Articles Posted in Legal Fees

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The case involves a fee dispute between a law firm and its former clients. The law firm took the underlying case on a contingent fee basis. The law firm inserted the following provision in its engagement letter, which requires arbitration of any fee disputes:

4. FEE ON TERMINATION. If Client terminates Firm’s employment before, conclusion of the case without good cause, Client shall pay Firm a fee and expenses based on the fair and reasonable value of the services performed by Firm before termination. If any disagreement arises about the termination fee, the client may choose two persons from a service profession, and the firm may choose one person. The firm will be bound by a majority decision of the three persons as to a fair fee. If the Firm terminates the representation, then it shall receive no fee or expenses.

The plaintiff law firm was terminated after it had received settlement offers from the other parties in the underlying lawsuit. (It is likely the lawyers felt that they had been unfairly terminated where they had been on the brink of achieving a settlement for their client).

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This case and the opinions it has spawned proves that truth is stranger than fiction. The most recent opinion details the results of two trials and two appeals. The Appellate Court twice reversed trial court judgments that were incredibly lawyer friendly, that allowed the estate of a lawyer to retain funds that never belonged to the lawyer.

In 2006, Catherine Gombach deposited $504,889.29 in the trust account of her lawyer. Gombach was apparently attempting to protect some of her funds from creditor claims.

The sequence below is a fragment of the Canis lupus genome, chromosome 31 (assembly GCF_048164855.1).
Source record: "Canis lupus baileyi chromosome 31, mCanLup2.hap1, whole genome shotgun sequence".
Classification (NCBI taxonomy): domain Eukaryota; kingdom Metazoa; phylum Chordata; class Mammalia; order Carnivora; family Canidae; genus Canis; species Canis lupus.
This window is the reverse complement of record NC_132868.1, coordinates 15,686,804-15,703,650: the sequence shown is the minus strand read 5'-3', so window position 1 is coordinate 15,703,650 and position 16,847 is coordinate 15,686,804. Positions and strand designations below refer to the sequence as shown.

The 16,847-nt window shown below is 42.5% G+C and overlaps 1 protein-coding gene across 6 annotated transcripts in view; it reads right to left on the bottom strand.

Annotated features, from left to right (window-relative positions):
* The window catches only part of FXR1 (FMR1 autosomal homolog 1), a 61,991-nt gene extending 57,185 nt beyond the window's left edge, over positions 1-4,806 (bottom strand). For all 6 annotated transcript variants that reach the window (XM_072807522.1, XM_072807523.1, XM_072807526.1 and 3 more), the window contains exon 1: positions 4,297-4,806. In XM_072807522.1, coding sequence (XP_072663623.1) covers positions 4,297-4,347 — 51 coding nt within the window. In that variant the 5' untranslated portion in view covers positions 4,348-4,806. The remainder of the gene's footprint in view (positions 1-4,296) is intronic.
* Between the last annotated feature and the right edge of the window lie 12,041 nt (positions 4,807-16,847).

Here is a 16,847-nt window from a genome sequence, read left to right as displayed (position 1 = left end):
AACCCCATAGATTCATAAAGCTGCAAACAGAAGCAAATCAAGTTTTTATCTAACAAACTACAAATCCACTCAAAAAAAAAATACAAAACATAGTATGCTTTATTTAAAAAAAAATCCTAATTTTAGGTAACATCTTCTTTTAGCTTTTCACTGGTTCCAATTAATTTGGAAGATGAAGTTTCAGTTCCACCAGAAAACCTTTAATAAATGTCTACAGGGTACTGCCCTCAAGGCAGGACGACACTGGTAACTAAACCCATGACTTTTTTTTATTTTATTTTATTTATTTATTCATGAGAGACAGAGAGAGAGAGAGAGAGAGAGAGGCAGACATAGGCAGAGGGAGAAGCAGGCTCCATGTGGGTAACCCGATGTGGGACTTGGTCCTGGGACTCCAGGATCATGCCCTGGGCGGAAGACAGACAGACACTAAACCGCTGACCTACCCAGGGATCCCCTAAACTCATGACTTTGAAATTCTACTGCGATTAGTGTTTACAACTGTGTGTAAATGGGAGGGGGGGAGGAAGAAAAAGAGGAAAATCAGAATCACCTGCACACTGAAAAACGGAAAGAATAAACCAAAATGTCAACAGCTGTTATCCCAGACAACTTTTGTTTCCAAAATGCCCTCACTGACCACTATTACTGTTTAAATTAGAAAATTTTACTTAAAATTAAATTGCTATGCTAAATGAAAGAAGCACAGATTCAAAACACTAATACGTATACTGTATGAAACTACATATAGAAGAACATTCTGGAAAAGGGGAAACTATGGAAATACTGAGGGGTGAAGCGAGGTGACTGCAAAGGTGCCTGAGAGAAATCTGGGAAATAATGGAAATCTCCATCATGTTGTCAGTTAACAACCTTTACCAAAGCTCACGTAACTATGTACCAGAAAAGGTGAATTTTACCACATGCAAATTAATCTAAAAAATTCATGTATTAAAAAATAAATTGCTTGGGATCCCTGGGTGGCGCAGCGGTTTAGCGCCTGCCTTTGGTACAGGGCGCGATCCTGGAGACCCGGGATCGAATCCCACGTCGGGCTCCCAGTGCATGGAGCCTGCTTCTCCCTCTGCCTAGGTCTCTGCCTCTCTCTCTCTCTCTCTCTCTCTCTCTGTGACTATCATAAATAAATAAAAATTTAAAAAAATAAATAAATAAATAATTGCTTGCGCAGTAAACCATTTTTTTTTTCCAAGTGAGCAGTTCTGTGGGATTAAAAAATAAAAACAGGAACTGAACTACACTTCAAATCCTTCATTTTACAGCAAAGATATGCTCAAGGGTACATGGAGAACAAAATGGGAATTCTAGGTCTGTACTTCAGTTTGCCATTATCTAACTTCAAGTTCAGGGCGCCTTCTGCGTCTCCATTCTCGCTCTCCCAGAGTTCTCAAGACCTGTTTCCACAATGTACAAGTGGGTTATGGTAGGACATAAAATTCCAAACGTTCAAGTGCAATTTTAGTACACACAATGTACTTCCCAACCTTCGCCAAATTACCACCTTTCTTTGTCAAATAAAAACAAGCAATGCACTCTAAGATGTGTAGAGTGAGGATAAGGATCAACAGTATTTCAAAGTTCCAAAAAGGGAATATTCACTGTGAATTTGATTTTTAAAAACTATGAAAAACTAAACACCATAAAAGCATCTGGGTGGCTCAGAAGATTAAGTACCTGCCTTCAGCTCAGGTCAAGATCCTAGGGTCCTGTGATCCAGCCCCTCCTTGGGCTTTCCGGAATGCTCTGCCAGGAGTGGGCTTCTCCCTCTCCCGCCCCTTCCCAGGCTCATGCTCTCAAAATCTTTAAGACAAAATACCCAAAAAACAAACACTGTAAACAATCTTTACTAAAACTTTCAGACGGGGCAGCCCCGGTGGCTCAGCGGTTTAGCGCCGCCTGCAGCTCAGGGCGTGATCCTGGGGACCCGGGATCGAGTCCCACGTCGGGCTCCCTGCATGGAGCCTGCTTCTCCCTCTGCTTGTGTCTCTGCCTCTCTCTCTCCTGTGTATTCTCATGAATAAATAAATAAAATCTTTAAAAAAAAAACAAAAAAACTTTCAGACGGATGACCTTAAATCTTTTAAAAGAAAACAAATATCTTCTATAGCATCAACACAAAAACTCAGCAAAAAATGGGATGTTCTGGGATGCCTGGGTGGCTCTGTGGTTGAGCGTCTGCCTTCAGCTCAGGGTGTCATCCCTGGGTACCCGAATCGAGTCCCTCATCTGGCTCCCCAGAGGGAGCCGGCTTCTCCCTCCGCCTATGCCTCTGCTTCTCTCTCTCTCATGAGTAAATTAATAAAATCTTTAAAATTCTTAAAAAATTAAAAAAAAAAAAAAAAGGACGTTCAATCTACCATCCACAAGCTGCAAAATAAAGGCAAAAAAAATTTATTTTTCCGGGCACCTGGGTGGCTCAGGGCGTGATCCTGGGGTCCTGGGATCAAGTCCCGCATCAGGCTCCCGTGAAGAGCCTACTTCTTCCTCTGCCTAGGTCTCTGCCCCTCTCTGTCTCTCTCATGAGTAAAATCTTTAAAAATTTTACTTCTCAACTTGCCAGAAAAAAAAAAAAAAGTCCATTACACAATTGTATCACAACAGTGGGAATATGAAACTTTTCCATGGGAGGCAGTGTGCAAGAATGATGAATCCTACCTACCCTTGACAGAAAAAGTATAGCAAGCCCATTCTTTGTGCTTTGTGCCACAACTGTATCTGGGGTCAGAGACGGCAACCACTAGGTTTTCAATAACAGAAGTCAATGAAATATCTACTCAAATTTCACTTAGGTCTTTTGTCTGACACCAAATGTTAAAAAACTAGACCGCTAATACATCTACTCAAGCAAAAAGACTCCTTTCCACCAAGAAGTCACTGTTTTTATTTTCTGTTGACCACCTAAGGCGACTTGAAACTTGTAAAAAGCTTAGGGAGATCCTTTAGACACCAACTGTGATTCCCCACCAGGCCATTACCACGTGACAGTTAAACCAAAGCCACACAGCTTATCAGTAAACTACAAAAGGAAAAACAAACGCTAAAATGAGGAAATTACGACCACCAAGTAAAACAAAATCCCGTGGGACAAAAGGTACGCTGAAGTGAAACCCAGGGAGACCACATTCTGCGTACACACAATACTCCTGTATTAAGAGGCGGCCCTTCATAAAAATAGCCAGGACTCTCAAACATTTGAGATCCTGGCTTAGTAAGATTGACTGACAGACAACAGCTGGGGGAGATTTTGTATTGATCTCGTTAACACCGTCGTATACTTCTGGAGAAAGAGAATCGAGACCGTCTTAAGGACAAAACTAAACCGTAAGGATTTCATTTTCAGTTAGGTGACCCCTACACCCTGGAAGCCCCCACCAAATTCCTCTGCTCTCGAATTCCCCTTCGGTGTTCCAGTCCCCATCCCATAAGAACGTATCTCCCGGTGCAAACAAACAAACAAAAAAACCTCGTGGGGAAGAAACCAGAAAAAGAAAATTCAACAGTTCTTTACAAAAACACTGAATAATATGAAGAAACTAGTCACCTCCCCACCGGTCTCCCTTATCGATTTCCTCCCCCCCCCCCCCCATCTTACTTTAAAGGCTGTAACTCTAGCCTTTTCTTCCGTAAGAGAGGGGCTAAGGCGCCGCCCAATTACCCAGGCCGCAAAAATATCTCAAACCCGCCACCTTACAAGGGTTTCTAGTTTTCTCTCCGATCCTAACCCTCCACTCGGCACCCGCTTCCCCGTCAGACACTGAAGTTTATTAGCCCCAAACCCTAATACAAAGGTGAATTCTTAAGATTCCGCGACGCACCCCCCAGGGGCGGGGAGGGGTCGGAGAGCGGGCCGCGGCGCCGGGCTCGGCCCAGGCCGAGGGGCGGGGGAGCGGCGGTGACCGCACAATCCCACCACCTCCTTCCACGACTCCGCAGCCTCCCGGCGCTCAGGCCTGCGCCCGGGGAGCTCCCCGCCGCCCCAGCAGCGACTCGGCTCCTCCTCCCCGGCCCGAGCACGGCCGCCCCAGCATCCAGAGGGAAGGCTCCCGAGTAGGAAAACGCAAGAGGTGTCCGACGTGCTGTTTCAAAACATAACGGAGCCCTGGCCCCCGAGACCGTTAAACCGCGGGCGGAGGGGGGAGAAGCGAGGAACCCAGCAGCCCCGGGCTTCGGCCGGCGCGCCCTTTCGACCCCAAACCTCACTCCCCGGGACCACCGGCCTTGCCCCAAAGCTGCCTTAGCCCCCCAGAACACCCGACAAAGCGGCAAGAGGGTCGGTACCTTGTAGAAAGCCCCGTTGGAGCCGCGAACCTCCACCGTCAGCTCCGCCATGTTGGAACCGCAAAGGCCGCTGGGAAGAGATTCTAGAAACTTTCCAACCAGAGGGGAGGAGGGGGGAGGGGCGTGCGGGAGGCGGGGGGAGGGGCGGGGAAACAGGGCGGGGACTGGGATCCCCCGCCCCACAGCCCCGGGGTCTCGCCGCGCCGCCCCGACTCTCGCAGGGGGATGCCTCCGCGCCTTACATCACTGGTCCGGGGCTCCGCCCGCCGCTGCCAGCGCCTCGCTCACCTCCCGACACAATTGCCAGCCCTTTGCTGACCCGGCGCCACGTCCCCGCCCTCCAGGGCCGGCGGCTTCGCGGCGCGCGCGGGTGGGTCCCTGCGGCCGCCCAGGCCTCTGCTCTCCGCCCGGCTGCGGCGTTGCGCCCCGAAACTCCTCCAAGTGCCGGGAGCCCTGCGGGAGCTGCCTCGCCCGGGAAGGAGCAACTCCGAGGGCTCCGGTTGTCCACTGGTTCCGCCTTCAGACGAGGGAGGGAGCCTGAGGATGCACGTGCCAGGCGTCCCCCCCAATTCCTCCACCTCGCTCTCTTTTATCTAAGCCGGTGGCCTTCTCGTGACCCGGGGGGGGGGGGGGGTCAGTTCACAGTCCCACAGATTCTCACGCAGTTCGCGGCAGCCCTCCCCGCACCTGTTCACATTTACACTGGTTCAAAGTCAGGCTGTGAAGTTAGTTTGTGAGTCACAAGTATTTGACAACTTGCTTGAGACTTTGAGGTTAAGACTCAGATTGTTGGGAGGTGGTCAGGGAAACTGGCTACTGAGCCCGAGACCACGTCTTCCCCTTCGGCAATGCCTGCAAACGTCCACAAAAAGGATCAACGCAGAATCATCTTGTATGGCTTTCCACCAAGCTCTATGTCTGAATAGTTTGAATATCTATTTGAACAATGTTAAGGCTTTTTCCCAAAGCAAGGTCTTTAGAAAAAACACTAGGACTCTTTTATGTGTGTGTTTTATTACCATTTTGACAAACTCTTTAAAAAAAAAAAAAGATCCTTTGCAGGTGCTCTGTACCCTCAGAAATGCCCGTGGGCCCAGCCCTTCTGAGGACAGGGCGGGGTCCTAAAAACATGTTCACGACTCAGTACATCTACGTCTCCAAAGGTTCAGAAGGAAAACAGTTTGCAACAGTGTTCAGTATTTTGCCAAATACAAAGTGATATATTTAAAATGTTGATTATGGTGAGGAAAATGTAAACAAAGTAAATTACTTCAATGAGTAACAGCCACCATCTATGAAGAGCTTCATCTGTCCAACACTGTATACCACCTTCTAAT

In 2010, Laurie began spending Gombach’s money and made improper withdrawals from the trust account. Gombach sued Laurie, who passed apparently passed away while the case was pending.

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Recently, the Illinois Appellate Court reversed a legal fee award because the lawyers who obtained the award failed to retain copies of their written timesheets after they entered the data into a computer program. Aliano v. Sears, Roebuck & Co., 2015 IL App (1st) 143367.

The plaintiff sought recovery under the Consumer Fraud Act alleging that Sears had wrongfully collected sales tax on the entire sale price of certain digital-to-analog converter boxes even though a portion of the price was subsidized by a federal program which provided coupons that were exempt from Illinois sales tax.

Plaintiff was unsuccessful in obtaining class certification and opted to go to trial. At trial, plaintiff prevailed and won a judgment of $3.10. Plaintiff then filed a fee petition seeking $252,402.08 in legal fees. The circuit court conducted a hearing on the petition for legal fees and awarded $157,813.53. Sears appealed. Opinion ¶ 3.

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The case at issue here, Tuggle Schiro & Lichtenberger, P.C., v. Country Preferred Insurance Company, 2015 IL App (4th) 141036-U is an unpublished opinion of the Illinois Appellate Court for the Fourth District.

The fee dispute arose out of an automobile accident case. The plaintiff, Carroll Watson, who was insured by County Preferred suffered injuries as a result of an automobile accident. Watson hired Tuggle Schiro & Lichtenberger (Tuggle) to represent him in the litigation. Watson also submitted medical bills to County Preferred, which made payments directly to medical providers. The medical payments made by County Preferred exhausted the policy’s $50,000 limit of medical payments.

The Tuggle firm obtained a settlement of $100,000 from the party that caused the auto accident. Additionally, the Tuggle firm obtained a payment of $150,000 from County Preferred on Watson’s uninsured motorist coverage. County Preferred asserted its right to take a credit of $50,000 for payments it made for medical payments for Watson.

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The case is captioned Illinois State Bar Association Mutual Insurance Company v. Thomas W. Burkhart, et al., 2015 IL App (4th) 140936-U.

An attorney, Thomas Burkhart, represented Robert and Elizabeth Wilson in a real estate transaction and related litigation. That litigation ultimately resulted in a jury verdict of $30,000 for the Wilsons. Opinion ¶ 9. The proceeds were deposited with the Bank of Edwardsville.